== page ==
Florida, a state known for its large population of both retirees and students, is a state whose population has many unique health care needs that can be addressed by graduate-level nurses. A Master's in Nursing from a Florida nursing school could be the ideal choice for you if you want to take your research, direct care, or leadership career to the next level. Because of the many skills gained in a master's degree, you may be prepared to take on important management roles within your health care association after graduation.
Although Florida has historically had restricted practice requirements for its nurse practitioners, nurse anesthetists, and nurse midwives, the scope of practice for advanced practice nurses is beginning to change. Highlands Today reports that a nurse practitioner bill, passed in May 2014, expand the scope of practice for Advanced Practice Registered Nurses (APRNs) in Florida. While this bill does not address the responsibilities of nurse midwives or nurse anesthetists, local groups like the Florida Action Coalition aim to change that in the coming years. With support from local groups like the Florida Blue Foundation, the Florida Action Coalition is tackling legislative changes and education expansion to enhance and promote the future of nursing in the state.
In general, you should anticipate spending three years in school to earn a Master's degree. This allows you to keep your job and continue gaining experience while furthering your education. Credit requirements vary between programs and schools, but requirements range from 35 to 50 credits.
As you begin your degree, you may take general courses like Policy in Nursing, Advancement of Nursing Research, and Evidence-Based Care in Advanced Nursing. These courses give you the knowledge base required for higher-level courses in your specialty. Nurse midwifery courses tend to focus on maternal health and childbirth practices, while nurse practitioner courses focus either on general care or care for a specific population. Leadership degrees may require management courses and research degrees may show you how to develop and study nursing research using statistics and well-grounded qualitative and quantitative research methodologies.
While trying to find ways to pay for school, expand your search to include nationwide and state-specific scholarships. The Florida Nurses Association funds a variety of scholarships, in addition to providing professional networking resources. If you plan on becoming a certified nurse midwife, you may qualify for a scholarship from the March of Dimes. If you go into nursing education, the Faculty Loan Repayment Program can help you.
Whichever route you choose, rest assured that you are making a decision that can positively impact your community, as Master’s prepared nurses can help bridge the gap between healthcare needs and services. Contact schools today to begin your journey into an advanced nursing career.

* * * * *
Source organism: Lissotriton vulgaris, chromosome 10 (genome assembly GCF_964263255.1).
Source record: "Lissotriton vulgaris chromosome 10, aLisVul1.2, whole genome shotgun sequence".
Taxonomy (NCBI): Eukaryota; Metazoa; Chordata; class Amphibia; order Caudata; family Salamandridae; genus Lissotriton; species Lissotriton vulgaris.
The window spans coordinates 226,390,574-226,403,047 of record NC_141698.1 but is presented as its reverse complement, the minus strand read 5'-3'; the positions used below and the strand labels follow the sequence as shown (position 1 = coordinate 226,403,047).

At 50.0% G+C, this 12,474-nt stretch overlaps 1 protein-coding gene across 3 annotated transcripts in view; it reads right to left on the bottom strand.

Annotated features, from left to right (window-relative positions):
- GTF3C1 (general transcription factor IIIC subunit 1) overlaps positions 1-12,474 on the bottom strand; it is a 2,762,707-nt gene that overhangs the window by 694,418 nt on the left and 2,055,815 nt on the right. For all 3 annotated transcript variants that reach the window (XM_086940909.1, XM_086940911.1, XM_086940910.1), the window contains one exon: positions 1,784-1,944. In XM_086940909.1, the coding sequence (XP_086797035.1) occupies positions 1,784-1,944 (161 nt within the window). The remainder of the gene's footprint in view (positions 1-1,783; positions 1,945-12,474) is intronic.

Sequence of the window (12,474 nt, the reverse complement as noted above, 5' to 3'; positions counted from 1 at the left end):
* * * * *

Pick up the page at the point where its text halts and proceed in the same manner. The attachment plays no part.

With beaches and sunshine, Florida is a wonderful state for nurses to live and work in. Masters prepared nurses in this state can enjoy many different careers, including that of a nurse practitioner or a nurse administrator.
The Florida Times-Union reports that the job market for Florida nurses is very healthy. However, as the demand for nurses increases, employers and consumers are also looking for nurses with higher levels of education. We support that endeavor, and have provided a list of Master’s in Nursing programs in Florida to make your search for schools easy to conduct and refine. You can compare and contact schools directly from our site, saving you time that can otherwise be spent researching individual programs.
As the role of advanced practice nurses expands, you may be able to help combat the Health Professional Shortage found in many rural areas of Florida. The Florida Department of Health hopes to place more physicians and graduate-level nurses within these areas. Rural health initiatives across the nation are gaining momentum, and Florida nursing programs are heeding the call to prepare nurses for this highly independent sector of nursing practice.
As a nurse practitioner, you can work in a variety of different healthcare settings with patients of all different ages. Nurse practitioners can diagnose and treat conditions and diseases in routine and urgent care settings. According to the 2014 median annual salary in Florida, nurse practitioners in this state can make approximately $90,100 per year (O*net, 2015). The projected growth rate for this career here is 37 percent between 2012 and 2022 (O*net, 2015).
If you prefer to manage other nurses and not have a direct patient care role, a career as a nurse administrator might be for you. Nurse administrators work in upper level management in hospitals and other settings. Based on 2014 figures for median annual salaries, nurse administrators have the potential to earn around $95,600 (O*net, 2015). In addition, this career field is expected to grow by 21 percent between 2012 and 2022 (O*net, 2015).
If you would like to find out more about these careers and earning your MSN degree, contact one of the schools listed on this page.